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Celebrate Women Artists this Month @ WNY Book Arts Center

Happy International Women’s Day!

March is Women’s History Month and today (March 8) is International Women’s day. Do you have plans to celebrate? If not, consider some of the cool artistry and programming provided by WNY Book Arts Center.  The center is located at 468 Washington Street, Buffalo, NY.

NURTURED MEMORIES
An Exhibition by Phyllis Thompson
Opening Reception TONIGHT!
Thursday, March 8 | 5-8pm

On view March 8 – April 14, 2018

NURTURED MEMORIES is an exhibit by artist Phyllis Thompson. Thompson uses the process of monotype printmaking with the use of assorted collage materials to create one-of-a kind mixed media prints. The prints include memories from the artist’s childhood, of experiences with family and friends, and with ancestors she has only met through photographs. The show features a series of works called Reminiscences which can be likened to daydreams, meditations, and doodles. They are shapes, textures, words and patterns that come together in visual form. 

Phyllis Thompson’s art is autobiographical. It explores memories of family, relationships, and ancestors. Using assorted collage materials including patterned fabric, textured papers, and photographs along with pencil and crayon drawing, she creates one-of-a kind mixed media monotypes. Phyllis’ formal background is in printmaking having studied at the Philadelphia College of Art and Tyler School of Art, Temple University. She has been printmaking and art education faculty at numerous institutions including Cornell University, the University of Wisconsin-Milwaukee, and Buffalo State College. Her work has been shown in galleries and museums across the U.S. Thompson will also lead an artist’s talk and demonstration on Saturday, March 10 from 12–3pm.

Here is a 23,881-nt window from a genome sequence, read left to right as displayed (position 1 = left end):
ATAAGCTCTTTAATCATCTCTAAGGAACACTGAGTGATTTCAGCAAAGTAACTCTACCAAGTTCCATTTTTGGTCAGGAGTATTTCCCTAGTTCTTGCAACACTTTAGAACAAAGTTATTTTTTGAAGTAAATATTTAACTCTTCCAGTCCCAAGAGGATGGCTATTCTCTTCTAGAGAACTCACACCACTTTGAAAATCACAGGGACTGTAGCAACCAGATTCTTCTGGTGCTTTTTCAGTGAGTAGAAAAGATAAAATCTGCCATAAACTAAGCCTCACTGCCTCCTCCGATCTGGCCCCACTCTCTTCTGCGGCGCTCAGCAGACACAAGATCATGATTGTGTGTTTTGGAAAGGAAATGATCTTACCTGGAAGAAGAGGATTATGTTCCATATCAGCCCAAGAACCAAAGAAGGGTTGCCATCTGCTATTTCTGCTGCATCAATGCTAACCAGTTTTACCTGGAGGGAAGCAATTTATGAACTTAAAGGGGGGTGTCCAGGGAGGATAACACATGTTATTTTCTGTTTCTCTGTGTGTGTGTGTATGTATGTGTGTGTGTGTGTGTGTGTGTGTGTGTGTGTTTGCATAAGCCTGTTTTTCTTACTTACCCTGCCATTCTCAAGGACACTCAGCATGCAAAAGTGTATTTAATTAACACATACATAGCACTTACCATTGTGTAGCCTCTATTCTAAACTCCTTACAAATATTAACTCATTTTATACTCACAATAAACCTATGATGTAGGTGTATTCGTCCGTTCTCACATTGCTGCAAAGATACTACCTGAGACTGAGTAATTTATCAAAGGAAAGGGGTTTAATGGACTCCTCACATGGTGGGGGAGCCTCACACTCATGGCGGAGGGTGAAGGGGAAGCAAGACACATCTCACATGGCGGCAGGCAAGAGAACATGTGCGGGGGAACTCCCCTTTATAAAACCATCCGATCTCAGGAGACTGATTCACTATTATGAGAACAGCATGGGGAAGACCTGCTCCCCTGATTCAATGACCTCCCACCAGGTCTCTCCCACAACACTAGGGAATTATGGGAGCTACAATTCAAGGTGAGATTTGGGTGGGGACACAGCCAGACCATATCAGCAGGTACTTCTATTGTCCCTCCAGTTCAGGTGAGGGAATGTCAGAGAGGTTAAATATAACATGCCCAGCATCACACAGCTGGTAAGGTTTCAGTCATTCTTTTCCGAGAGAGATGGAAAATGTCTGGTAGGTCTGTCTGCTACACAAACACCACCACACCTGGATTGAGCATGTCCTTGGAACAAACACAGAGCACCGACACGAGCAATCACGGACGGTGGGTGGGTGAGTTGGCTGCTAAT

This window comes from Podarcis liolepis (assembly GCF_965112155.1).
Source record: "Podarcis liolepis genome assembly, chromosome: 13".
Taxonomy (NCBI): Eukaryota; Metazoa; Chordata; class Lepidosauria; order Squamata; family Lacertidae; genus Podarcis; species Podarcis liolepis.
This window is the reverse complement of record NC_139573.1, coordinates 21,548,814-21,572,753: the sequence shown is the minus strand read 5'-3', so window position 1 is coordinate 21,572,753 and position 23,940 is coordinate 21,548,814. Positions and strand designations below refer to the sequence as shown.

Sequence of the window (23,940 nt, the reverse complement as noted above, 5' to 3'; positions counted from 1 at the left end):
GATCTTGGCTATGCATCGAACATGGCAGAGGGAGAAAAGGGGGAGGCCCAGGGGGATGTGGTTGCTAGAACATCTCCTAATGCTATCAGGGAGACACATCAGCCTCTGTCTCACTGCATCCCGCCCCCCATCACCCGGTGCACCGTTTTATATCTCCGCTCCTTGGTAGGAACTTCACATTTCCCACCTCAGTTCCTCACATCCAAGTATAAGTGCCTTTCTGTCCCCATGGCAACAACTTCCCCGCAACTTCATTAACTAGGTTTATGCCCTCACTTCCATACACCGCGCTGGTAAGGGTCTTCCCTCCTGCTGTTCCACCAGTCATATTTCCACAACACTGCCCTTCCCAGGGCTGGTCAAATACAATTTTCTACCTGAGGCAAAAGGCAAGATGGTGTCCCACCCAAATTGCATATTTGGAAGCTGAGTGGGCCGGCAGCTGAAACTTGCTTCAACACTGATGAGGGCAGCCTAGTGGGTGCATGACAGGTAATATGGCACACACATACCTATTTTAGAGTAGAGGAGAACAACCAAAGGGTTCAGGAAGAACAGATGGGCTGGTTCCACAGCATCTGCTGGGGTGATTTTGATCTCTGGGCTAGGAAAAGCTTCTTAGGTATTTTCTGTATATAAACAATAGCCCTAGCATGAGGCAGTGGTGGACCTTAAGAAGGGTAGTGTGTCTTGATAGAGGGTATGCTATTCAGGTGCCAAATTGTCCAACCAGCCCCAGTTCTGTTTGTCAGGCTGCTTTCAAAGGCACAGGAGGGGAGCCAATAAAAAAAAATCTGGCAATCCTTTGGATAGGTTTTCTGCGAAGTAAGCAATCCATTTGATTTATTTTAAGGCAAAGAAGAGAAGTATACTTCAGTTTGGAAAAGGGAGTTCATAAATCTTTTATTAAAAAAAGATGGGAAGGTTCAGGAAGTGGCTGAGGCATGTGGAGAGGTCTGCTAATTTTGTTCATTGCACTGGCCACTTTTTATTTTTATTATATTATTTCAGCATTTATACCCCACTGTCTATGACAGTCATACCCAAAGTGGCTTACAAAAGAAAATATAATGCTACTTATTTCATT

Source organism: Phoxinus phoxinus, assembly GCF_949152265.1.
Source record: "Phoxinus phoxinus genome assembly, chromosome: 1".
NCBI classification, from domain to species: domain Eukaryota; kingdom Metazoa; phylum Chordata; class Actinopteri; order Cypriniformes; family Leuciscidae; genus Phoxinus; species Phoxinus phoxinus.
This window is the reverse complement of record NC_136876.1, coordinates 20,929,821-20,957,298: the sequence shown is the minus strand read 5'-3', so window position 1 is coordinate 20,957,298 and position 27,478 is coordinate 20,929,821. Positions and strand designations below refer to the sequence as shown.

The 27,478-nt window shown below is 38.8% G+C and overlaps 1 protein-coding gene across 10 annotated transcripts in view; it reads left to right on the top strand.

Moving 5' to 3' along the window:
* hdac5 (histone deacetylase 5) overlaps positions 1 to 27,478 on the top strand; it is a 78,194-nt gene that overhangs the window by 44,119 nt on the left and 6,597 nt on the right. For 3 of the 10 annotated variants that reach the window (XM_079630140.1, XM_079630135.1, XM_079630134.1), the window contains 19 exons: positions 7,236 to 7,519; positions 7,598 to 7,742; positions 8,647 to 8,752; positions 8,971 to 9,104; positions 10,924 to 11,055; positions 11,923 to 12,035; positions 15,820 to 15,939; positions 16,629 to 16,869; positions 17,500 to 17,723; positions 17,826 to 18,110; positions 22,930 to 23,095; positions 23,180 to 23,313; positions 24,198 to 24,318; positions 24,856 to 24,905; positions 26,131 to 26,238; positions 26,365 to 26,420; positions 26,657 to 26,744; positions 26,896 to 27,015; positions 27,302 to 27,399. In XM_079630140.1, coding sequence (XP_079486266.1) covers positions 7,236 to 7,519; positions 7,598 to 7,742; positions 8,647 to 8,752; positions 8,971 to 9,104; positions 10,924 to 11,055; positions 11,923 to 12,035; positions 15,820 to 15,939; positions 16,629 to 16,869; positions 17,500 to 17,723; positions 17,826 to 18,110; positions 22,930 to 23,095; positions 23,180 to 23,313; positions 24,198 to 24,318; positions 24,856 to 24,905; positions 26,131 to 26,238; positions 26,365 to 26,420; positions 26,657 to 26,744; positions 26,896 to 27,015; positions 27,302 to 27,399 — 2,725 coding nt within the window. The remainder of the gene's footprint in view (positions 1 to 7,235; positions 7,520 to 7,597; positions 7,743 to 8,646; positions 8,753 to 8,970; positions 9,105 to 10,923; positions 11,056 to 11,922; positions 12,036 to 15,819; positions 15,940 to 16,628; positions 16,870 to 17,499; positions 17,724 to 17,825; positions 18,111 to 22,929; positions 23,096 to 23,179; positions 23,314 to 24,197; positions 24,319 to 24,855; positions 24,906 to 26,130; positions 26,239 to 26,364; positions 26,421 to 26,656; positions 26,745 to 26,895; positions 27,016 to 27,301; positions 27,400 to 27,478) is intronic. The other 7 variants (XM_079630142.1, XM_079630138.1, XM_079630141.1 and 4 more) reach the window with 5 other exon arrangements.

COST:  $5  {FREE FOR MEMBERS!}  CLICK HERE TO REGISTER!


Secret Belgian Bookbinding
Saturday, March 24 | 12-5pm
Instructor: Janna Willoughby-Lohr

These hardcover books have a unique binding that allows them to be strong (like a case-bound book) but to also lay flat (like a coptic-bound book). They are durable and beautiful, albeit a little tricky to make. Once completed, it’s difficult to see how they are constructed which adds to the “secret” part of their name. Don’t be intimidated, however! Beginners are welcome in this step-by-step workshop! A little bit more about the Secret Belgian Binding…. Anne Goy, a Belgian artist, invented this binding in 1986. She was interested in creating a binding that had a similar appearance to Japanese stab bindings but opened flat. She taught it to a few people who passed it on to other people and so on. Hedi Kyle, a world-renown bookmaker, learned of the binding while teaching in Ascona. Hedi brought the binding over to the USA and taught it to a number of people and it has become a sort of underground staple of modern bookbinding. Come learn to make your own Secret Belgian Binding book!!  Some bookbinding experience helpful but not required.

Cost: $60 / $55 Members & Students with valid ID (+ $2.50 Service Fee)
Click here to register.

The Basics: Japanese Stab Binding
Thursday, March 29 | 6-9pm
Instructor: Kate Parzych

Japanese Stab binding is a simple and beautiful bookbinding technique incorporating a single length of string. Learn to make your own journals & hand-bound books with this intricate-looking yet simple stitch! Multiple books will be created in this workshop. Pair this workshop with our Intricate Stitches: Japanese Stab Binding Workshop, offered in April! No bookbinding experience necessary, this workshop is geared towards beginners. Ages 15+

Cost: $40 / $32.50 Members & Students with Valid ID
Click here to register.

 

Written by Buffalo Rising

Buffalo Rising

Sometimes the authors at Buffalo Rising work on collaborative efforts in order to cover various events and stories. These posts can not be attributed to one single author, as it is a combined effort. Often times a formation of a post gets started by one writer and passed along to one or more writers before completion. At times there are author attributions at the end of one of these posts. Other times, “Buffalo Rising” is simply offered up as the creator of the article. In either case, the writing is original to Buffalo Rising.

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